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Bangkok protest will stop if violence escalates, says leader

Publication Date : 13-01-2014


More than 10,000 policemen and 8,000 military officers will be deployed today in Bangkok, caretaker deputy prime minister Surapong Tovichakchaikul said, as anti-government protesters began blocking roads and pedestrian walkways yesterday in preparation for their "shutdown" of the capital.

"Red shirt" pro-government supporters rallied to oppose the shutdown, but steered clear of Bangkok to avoid a confrontation.

Groups of concerned citizens lit candles yesterday to call for peace and demand their right to vote during the February 2 general election, which protesters have been trying to derail in a bid to pry the Puea Thai party from power.

Protesters have spent over two months agitating against the administration of caretaker premier Yingluck Shinawatra - seen as a puppet of her brother Thaksin, who was deposed as prime minister by a military coup in 2006.

The tycoon counts among his foes the conservative elites, urban middle class and power brokers jockeying for position ahead of a looming royal succession. He is living in Dubai to dodge a jail sentence meted out for corruption.

The three-month-long crisis has battered the baht and hurt the outlook for Asean's second-largest economy.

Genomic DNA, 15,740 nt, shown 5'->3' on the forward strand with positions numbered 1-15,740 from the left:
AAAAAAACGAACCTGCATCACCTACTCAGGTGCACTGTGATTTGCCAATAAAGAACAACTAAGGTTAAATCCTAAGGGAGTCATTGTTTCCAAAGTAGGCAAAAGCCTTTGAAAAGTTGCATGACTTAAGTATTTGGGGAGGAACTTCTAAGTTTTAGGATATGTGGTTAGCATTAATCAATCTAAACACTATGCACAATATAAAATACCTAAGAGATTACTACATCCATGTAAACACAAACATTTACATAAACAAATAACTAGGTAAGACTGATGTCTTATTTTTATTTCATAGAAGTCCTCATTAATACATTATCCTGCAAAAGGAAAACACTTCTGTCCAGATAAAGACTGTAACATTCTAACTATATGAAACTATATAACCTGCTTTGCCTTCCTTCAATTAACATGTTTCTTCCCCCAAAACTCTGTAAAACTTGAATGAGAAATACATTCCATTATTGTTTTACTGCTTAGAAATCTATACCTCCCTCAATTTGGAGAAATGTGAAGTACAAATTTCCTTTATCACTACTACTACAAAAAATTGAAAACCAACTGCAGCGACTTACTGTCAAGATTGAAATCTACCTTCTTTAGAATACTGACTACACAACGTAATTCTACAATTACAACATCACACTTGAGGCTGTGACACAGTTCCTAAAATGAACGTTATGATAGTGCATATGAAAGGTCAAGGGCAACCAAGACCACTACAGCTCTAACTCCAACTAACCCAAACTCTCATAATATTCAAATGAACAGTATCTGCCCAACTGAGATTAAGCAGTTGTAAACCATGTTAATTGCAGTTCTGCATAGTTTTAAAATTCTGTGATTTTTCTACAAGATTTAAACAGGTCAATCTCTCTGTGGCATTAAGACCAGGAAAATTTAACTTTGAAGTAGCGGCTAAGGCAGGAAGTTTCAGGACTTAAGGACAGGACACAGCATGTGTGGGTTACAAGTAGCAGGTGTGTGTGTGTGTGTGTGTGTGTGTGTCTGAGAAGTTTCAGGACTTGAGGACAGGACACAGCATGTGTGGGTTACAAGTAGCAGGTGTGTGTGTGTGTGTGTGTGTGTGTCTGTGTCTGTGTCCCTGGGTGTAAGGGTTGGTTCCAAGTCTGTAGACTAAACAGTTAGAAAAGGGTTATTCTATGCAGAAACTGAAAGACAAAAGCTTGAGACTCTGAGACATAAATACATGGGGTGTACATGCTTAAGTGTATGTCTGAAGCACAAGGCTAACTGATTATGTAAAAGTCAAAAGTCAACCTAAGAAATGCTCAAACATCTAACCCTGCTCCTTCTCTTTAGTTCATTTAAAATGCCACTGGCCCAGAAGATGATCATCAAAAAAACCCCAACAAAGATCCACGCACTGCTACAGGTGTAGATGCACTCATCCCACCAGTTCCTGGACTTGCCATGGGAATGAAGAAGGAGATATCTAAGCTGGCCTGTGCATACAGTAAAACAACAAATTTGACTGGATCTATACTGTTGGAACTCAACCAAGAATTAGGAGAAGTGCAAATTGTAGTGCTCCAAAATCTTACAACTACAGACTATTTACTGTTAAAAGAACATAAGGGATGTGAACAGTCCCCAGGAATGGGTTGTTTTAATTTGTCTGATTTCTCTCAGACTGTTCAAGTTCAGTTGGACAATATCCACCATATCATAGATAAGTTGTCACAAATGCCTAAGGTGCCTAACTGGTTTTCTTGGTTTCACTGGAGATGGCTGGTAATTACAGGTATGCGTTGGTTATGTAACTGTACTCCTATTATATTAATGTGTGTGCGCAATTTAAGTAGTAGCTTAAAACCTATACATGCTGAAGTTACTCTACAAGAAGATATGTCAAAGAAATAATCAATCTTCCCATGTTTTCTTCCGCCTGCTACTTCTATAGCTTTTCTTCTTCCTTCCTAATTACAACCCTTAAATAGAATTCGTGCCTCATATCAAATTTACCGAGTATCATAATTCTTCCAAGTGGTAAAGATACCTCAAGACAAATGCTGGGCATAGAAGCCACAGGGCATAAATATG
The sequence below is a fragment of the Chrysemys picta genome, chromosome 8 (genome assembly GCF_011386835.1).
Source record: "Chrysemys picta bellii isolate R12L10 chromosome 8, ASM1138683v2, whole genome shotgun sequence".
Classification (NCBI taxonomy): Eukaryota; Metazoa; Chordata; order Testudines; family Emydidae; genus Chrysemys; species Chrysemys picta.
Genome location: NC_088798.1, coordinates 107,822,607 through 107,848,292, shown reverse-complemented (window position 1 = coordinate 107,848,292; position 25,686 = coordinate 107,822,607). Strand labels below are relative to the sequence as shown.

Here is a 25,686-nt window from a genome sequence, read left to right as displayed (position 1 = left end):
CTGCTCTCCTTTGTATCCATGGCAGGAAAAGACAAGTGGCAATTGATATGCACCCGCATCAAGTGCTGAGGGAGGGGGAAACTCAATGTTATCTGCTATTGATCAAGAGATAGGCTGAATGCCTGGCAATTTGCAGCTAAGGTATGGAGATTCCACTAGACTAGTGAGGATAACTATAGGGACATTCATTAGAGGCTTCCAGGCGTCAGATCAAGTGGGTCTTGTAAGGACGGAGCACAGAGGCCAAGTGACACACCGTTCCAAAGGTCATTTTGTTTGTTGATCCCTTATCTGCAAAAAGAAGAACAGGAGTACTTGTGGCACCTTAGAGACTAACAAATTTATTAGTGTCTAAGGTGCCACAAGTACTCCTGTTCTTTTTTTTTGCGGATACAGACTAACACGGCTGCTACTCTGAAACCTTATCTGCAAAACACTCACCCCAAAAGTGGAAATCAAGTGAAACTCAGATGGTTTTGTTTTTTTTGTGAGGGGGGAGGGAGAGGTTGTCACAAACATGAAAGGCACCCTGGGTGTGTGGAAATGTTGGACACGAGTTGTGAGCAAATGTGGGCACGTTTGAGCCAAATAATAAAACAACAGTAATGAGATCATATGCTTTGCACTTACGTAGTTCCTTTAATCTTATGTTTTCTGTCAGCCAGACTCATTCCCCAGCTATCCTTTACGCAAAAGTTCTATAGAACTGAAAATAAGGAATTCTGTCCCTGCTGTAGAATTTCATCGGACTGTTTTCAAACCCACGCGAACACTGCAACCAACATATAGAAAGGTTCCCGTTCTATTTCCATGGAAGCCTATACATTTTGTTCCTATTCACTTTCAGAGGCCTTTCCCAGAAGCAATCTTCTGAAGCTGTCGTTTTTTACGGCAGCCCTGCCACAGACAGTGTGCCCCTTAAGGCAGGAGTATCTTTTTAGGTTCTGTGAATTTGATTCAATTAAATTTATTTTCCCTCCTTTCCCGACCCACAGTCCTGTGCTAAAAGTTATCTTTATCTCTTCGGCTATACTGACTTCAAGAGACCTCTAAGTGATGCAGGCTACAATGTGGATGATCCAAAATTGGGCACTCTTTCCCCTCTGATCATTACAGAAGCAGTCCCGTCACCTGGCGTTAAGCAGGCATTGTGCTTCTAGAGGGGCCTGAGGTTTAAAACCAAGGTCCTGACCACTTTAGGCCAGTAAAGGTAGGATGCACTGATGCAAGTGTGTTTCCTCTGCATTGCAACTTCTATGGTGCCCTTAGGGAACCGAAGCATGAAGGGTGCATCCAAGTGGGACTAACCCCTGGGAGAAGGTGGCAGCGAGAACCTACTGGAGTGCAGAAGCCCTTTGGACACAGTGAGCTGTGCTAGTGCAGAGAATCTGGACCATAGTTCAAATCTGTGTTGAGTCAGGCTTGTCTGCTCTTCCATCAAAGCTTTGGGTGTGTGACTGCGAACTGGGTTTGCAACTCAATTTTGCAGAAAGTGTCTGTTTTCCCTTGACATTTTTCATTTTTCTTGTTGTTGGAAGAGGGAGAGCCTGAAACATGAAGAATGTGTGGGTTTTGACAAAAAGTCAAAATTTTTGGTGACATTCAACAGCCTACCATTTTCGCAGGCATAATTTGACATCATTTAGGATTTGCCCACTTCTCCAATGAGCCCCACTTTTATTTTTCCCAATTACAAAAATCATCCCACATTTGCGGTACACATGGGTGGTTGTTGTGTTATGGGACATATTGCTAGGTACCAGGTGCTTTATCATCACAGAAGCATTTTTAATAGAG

Eight people have already died, and there are fears of civil war, especially if third parties try to provoke violence.

The red shirts, who are planning nationwide rallies today to oppose the shutdown, will avoid Bangkok and the opposition-dominated southern provinces to sidestep confrontation.

In an interview with The Nation newspaper published yesterday, protest leader Suthep Thaugsuban said he would call off his movement if the violence escalated. "If it becomes a civil war, I will give up. Life is precious," he was reported as saying.

The plan for today includes cutting off power and water supply to government buildings and the homes of caretaker ministers.

Yesterday, Surapong said the authorities would let protesters into "some places", depending on the situation. "We don't want to confront them - we will avoid any contact because we don't want any violence to start."

Bangkok's train and boat services are prepared for higher passenger loads as people are expected to turn to public transport to avoid the gridlock on the streets.

Caretaker transport minister Chadchart Sittipunt said yesterday: "We can find a way out of the traffic, but as far as politics are concerned, I don't know the way out of this."

Some 140 schools will close and classes at colleges near protest sites will be suspended, officials said. Protesters aim to set up stages at seven sites, reports said.


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